Suffolk reflects during LGBTQ+ History Month

Suffolk+reflects+during+LGBTQ%2B+History+Month

October is a month that is full of important dates when it comes to the history of the LGBTQ+ community. While Pride month is celebrated in June to recognize the Stonewall Riots of 1969, and those that lost their lives to the HIV/AIDS epidemic, October is LGBTQ+ History Month.

According to the Library of Congress, LGBTQ+ History Month, then known as Lesbian and Gay History Month, was first designated by an organization of teachers in 1994. A year later, a resolution was passed by the National Education Association that made LGBTQ+ History Month an official commemorative month.

According to GLAAD, an organization that advocates for the LGBTQ+ community, October was chosen because National Coming Out Day was already celebrated in October. National Coming Out Day is celebrated on Oct. 11, and was established in 1988.

The history of the LGBTQ+ community is one full of struggle and fighting for rights. The Stonewall Riots started because of a police raid at the Stonewall Inn in New York City. These raids were common in the 1960s for gay clubs, because liquor licenses “penalized and shut down” bars and clubs that “served alcohol to known or suspected LGBT individuals.”

The movement of LGBTQ+ rights after Stonewall was lead by transgender women of color. Marsha P. Johnson was a leader during the Stonewall Riots, and was one of the founders of the Gay Activists Alliance. Another founding member of the Gay Activists Alliance was Sylvia Rivera, a queer person of color who advocated for homeless transgender youth and transgender people of color.

Outside of the Stonewall Inn (Rhododendrites courtesy of Wikimedia Commons)

Today, transgender people of color have a life expectancy of about 36 years old, and make on average $10,000 annually but are also more likely to “report being unemployed.” According to the American Civil Liberties Union (ACLU), 52 anti-trans bills were introduced between 2019 and 2020, most of which proposed restricting healthcare access to transgender people.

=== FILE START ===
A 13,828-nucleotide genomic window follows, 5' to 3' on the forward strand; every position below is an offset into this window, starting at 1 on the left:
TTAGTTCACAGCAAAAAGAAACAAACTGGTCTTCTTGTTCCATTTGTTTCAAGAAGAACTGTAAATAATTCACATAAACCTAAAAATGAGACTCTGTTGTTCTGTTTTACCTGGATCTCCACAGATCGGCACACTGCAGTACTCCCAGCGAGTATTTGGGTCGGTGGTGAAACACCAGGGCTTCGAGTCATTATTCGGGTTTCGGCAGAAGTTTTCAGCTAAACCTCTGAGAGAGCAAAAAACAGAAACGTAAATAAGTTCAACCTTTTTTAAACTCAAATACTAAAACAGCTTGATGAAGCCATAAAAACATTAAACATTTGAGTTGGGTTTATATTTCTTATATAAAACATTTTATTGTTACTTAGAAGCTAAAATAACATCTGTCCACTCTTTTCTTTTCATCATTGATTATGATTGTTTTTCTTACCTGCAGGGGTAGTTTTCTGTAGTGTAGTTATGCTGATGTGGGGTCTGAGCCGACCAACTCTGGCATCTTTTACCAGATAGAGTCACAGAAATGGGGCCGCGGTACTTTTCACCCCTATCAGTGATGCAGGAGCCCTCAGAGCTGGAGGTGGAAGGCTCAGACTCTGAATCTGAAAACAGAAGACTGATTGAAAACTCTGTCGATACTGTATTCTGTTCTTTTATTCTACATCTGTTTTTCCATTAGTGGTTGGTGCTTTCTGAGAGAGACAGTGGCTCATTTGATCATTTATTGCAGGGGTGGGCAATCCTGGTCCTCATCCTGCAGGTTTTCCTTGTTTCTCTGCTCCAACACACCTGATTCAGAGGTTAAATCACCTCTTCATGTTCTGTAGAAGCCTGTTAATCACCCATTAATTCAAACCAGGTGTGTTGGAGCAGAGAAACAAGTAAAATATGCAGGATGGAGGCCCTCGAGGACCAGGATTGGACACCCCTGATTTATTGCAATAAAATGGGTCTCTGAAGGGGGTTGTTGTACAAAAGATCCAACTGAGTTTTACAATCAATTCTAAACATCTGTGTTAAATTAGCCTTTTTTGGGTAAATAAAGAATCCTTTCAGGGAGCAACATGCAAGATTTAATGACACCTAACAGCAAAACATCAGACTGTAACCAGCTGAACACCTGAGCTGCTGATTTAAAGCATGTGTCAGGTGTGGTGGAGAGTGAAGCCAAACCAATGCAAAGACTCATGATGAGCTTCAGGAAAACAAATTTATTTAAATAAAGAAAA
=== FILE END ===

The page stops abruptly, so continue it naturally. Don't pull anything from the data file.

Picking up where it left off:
“We continue the fight for our right to exist in the same spaces as our cishet counterparts and we do so with the knowledge that we are standing upon the shoulders of giants,” Suffolk’s Queer Student Union (QSU) President Sabrina Liu said. “Our history defines us, empowers us, and grows with every ceiling we shatter.”

The first National March on Washington for Lesbian and Gay Rights was held on Oct. 14, 1979. According to the National LGBT Chamber of Commerce (NGLCC), there were an estimated 200,000 people in attendance.

Spirit Day, named after the “spirit” stripe on the pride flag, is celebrated on the third Thursday in October. It began in 2010 when a gay student at Rutgers University, named Tyler Clementi, who committed suicide after facing horrible cyber bullying and ridicule from his classmates. Brittany McMillan, a teen in Canada,  created a Facebook post in 2010 asking her friends to wear purple for Clementi. The post ended up going viral.

According to the 2019 National School Climate Survey, “59.1% of LGBTQ students felt unsafe at school because of their sexual orientation, 42.5% because of their gender expression” because of their gender identity.

Ten  years after Clementi’s death, Spirit Day is a day to stand against bullying of members of the LGBTQ+ community.

Solidarity Week, also known as Ally Week, was first held by the Gay, Lesbian and Straight Education Network (GLSEN) in 2005. It is a week to recognize the allies of the LGBTQ+ community who stand to make sure that members of the LGBTQ+ community feel safe in schools.

LGBTQ+ History Month touches upon  many historical events, such as.  Matthew Shepard’s tragic death on Oct. 12, 1998. Shephard was a 21-year-old student in Wyoming, who was brutally attacked because of his sexual orientation, according to the foundation organized in his name.

Throughout the history of the LGBTQ+ community in the United States, there have been strides made in making this country a more inclusive place. Don’t Ask Don’t Tell, a policy that let LGBTQ+ members join the military as long as they kept their identities a secret, was repealed in 2011. This was followed by the 2016 lifting of the ban on transgender people being able to serve openly.

In 2015, the Supreme Court case Obergefell v. Hodges allowed the legalization of gay marriage in all 50 states. Today, 30 countries around the world have legalized gay marriage. In 2020, the Supreme Court case Bostock v. Clayton County made the decision that LGBTQ+ individuals could not be discriminated against in their workplaces based on their sexual orientation or gender identity.

Outside the Supreme Court in 2015 after the ruling (Ted Eytan courtesy of Wikimedia Commons)

LGBTQ+ History Month is celebrated around the world in order to create an environment of safety and security for members of this community, while promoting openness and recognizing all of the different identities of others.

Here at Suffolk University, QSU had a remote dinner party to celebrate LGBTQ+ History Month and bring students together no matter where they are.  Liu said that QSU and its members “are hoping to come together in a time of isolation to celebrate the community’s rich and vibrant history.”

QSU Secretary Carter Shaw echoed this sentiment.

“(I’m) happy to be a part of the club that helps facilitate a welcoming environment for LGBT+ people. Quarantine won’t stop us from meeting and providing a safe place for young people and discuss important issues during these troubling times,” Shaw said.

Follow Hailey on Twitter @haiIeycampbell